Unfortunately, however, he provides no evidence whatsoever that his assessments are shared by any individual in Jordan, in Palestine or in Egypt. This is especially surprising in view of the possibility, perhaps even probability, that all three partners might turn both alternatives down flat.
In ascending order:
• Are the Egyptians likely to regard with equanimity the presence of a stronger and perhaps larger Gaza, which for all we know might still be under Hamas control, right on their doorstep?
• Is it realistic to expect the present rulers of Jordan to agree to a Federation, an arrangement that however construed would augment even further the Palestinian presence in their country and thus endanger the stability of what is already a fragile society?
• Most important of all, does there exist a single Palestinian leader capable of substituting the aspiration for an independent Palestinian state with the far more amorphous notion of a Federation, in which – as General Eiland concedes – the Palestinians will be granted no greater a degree of independent national recognition than are the residents of New Jersey in the United States?
The expectation of Palestinian cooperation in a territorial exchange (alternative 2) seems even more unrealistic. As proposed by General Eiland, this arrangement would officially concede 12 percent of the West Bank to the state of Israel. Hence, it would require the Palestinians to relinquish all claims not merely to Jerusalem and its environs, but also to Ofra, Kiryat Arbah, and Ariel. The argument that Palestinian residents of the West Bank will pay this price in order to help the inhabitants of Gaza to attain a viable port etc., surely attributes to them a degree of altruistic compatriotism that their history has – thus far – belied.
In brief: Is General Eiland in effect suggesting that Israel play chess with itself – precisely the fault that he identifies in much of the current two-state discourse, which is likewise characterized by the absence of a viable Palestinian discussant?
Flaw II: Don't Fix What Ain't Broke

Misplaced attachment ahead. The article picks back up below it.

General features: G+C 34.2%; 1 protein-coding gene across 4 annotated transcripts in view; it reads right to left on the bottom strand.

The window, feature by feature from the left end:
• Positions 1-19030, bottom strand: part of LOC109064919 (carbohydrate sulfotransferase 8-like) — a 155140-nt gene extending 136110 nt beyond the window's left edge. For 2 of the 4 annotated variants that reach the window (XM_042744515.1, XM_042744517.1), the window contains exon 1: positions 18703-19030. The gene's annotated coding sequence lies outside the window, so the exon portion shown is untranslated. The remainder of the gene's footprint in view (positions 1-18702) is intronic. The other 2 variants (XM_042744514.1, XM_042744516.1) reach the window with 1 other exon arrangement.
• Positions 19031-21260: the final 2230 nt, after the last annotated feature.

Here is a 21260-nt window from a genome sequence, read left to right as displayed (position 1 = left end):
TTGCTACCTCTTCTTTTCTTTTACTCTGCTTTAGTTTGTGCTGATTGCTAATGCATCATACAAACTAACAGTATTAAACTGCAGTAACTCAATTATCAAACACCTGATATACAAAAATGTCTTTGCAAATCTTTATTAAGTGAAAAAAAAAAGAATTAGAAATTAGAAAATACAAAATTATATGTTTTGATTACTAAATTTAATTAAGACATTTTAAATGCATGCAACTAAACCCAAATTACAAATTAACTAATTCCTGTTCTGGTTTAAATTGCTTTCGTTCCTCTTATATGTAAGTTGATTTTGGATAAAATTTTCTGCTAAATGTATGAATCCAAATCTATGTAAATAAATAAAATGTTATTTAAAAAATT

In a region notorious for its shifting political sands, anchors of stability are precious commodities and hence must be preserved with care. Currently, Israel possesses just two such local anchors, the peace treaties with Egypt (1979) and with Jordan (1994), both of which have survived despite being subject to numerous domestic and international strains.
General Eiland's proposed alternatives, however, threaten to undo that achievement.
• The establishment of a Jordanian-Palestinian Federation will clearly require significant modifications in Israel's existing treaty with Jordan (for instance, in order to cover the de-militarization of the West Bank and allocate water rights there), and hence its re-negotiation.
• Likewise, and as General Eiland admits, any territorial re-alignment on the Israeli-Egyptian border will require re-negotiating the existing treaty with Egypt (he specifically mentions revision of its de-militarization clauses).
Neither prospect is attractive. At best, re-negotiations will involve protracted wrangling over extremely delicate issues (such as the de-militarization of the Sinai) which, if past experience is anything to go by, will almost inevitably lead to mutual charges of bad faith. At worst, re-negotiations might become so bogged down that they could lead to the suspension of relations. Wherein lies the political wisdom of inviting such risks at the present juncture in Middle Eastern history, when regional stability is being undermined by events in Iraq, Iran, Turkey, and Afghanistan, and is likely to be buffeted further by the impending departure of President Husni Mubarak.